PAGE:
Jackson started with a 30,000-foot view of how FedEx approaches sustainability efforts. He said the focus at FedEx is to make its business and the world more sustainable and efficient.
The three key areas the company focuses on are:
- practical environmentalism
- improving global access to goods and services
- a focus on tangible, long-term projects that benefit the environment and society rather than programs that provide a one-time benefit.
The company's overall program is called EarthSmart, which focuses on sustainability in range of areas, from its fleet to a company-wide recycling program and LEED certification for its facilities.
In its fleet, Jackson said the company has focused on a few specific areas. To start, FedEx has incorporated a small but growing number of hybrid and all-electric vehicles into its fleet. The company has 364 hybrid-electric vehicles and 130 all-electric vehicles in service. The company said it has seen 70 to 80% operational savings on EVs but that the up-front cost for these vehicles is still high. For its hybrids, FedEx has seen a 42% improvement in hybrid fuel economy but a cost premium.
Next, FedEx is replacing its diesel trucks with clean diesel versions that are between 70% and 100% more fuel-efficient. By late 2013, the company expects to have 11,000 of these clean diesel vehicles in service, which is approximately 35% of its U.S. pick-up and delivery fleet.
Lastly, FedEx has a routing and dispatch program in place called ROADS, which is designed to make its couriers more productive in addition to reducing fuel use.
Another area the company has focused on is leading industry-wide efforts to put regulations in place that help improve efficiencies. Jackson gave an example of the commercial vehicle fuel-economy regulations that are to take effect in 2014.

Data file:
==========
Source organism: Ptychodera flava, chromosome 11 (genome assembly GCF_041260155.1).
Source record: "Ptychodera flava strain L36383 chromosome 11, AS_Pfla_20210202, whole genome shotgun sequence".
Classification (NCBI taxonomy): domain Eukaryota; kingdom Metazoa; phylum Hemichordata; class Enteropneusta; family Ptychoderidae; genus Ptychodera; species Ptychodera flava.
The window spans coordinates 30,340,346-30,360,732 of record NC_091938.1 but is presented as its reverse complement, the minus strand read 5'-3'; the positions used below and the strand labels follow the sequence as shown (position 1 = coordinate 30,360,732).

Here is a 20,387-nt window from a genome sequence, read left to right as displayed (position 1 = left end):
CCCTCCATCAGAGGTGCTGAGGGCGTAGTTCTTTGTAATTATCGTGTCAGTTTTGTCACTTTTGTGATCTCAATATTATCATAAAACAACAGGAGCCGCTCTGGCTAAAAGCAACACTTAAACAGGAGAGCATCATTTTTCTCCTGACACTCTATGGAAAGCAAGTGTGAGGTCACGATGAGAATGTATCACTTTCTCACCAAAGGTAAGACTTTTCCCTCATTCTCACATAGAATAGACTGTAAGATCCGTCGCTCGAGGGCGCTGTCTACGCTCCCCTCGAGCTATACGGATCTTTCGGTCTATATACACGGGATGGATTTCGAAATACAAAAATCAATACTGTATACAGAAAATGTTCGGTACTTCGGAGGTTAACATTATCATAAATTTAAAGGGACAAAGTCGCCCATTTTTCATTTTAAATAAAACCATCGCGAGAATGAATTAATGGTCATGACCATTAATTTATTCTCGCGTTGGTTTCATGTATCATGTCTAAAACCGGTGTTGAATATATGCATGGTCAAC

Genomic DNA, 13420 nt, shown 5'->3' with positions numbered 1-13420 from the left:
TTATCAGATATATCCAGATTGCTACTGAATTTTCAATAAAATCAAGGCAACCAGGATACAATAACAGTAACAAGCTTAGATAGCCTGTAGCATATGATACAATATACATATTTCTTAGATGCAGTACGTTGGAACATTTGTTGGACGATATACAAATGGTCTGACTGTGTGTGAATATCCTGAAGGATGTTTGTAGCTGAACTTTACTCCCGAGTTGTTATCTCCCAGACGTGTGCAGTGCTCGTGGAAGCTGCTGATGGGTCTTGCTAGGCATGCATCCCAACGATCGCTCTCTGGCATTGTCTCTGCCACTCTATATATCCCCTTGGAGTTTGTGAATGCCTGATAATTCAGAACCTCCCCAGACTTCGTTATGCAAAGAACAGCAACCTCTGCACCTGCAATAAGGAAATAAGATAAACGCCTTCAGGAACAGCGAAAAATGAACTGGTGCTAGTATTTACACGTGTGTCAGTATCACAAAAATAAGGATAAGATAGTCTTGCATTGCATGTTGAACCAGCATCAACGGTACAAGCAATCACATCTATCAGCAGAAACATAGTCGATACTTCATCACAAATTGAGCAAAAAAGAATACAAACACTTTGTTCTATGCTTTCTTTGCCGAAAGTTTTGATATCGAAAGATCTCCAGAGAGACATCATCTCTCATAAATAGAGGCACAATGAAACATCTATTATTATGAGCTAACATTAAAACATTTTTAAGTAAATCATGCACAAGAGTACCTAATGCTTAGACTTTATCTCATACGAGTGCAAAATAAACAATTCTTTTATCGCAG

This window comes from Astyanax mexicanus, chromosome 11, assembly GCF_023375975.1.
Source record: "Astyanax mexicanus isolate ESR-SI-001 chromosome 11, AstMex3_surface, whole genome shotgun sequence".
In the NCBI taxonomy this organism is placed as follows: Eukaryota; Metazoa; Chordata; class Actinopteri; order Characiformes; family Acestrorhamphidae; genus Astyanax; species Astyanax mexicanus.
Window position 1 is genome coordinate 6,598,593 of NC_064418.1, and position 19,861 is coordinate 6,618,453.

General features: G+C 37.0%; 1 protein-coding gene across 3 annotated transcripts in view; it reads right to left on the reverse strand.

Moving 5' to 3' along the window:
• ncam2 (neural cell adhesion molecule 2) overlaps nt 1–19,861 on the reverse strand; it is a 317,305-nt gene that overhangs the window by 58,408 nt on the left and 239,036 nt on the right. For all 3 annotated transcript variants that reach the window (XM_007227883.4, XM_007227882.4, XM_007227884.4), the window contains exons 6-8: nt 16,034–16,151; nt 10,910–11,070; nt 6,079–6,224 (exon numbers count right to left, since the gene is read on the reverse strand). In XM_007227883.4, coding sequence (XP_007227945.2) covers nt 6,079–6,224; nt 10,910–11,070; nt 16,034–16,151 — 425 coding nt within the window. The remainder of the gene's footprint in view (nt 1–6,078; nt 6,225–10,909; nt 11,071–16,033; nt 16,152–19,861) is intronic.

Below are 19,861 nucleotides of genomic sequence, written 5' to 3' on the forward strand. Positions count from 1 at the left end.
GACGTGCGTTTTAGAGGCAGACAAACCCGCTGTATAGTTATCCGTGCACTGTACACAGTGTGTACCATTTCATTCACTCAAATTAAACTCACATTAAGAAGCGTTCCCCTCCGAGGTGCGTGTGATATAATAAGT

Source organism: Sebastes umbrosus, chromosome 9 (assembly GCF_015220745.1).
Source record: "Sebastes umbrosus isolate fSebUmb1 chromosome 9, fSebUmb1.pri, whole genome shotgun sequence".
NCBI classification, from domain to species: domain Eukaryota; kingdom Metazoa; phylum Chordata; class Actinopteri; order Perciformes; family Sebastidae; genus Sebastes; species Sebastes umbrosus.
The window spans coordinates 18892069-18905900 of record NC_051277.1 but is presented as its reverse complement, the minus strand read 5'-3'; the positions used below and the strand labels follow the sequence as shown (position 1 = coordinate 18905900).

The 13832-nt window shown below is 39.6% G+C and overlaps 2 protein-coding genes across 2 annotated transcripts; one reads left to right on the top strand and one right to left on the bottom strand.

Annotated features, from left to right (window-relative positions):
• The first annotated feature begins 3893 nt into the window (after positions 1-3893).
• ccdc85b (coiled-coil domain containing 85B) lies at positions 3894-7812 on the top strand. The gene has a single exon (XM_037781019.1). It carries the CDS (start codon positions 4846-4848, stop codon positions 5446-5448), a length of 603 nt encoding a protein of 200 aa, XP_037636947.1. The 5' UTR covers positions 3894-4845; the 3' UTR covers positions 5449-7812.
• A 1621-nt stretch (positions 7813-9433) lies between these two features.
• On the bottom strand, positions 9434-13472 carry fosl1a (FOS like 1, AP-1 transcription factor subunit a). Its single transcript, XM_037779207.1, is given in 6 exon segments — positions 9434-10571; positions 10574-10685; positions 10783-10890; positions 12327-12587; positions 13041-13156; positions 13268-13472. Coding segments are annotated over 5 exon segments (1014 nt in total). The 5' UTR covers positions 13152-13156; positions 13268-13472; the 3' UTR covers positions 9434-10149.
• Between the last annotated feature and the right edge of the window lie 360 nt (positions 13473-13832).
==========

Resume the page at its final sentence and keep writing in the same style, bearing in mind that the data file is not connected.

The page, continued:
"DOT put out standards in 2010 on a ton-mile basis for improving fuel economy for commercial vehicles," Jackson said. "That will be a win-win for everybody. It was that aspect of leadership. We pushed it, but it took the collaboration of other companies."
Jackson also discussed the company's approach to training its drivers. Training focuses on helping drivers operate their vehicles more efficiently by avoiding sudden stops and fast acceleration. The company's delivery trucks currently have devices installed that automatically shut off the engine to prevent idling. In addition, by policy, FedEx's drivers can't leave a truck idling. They have to leave the vehicle and secure it before making deliveries.
Although FedEx has focused on hybrid and electric technologies for its fleet, Jackson pointed out that a strategy that incorporates many different solutions is the way to go.
"We've been looking diligently to reduce our reliance on petroleum fuel," Jackson said. "There is no single solution going forward for transportation. We have to quit being against everything that we're not specifically for."
Greg Basich writes for HDT sister publication Green Fleet magazine
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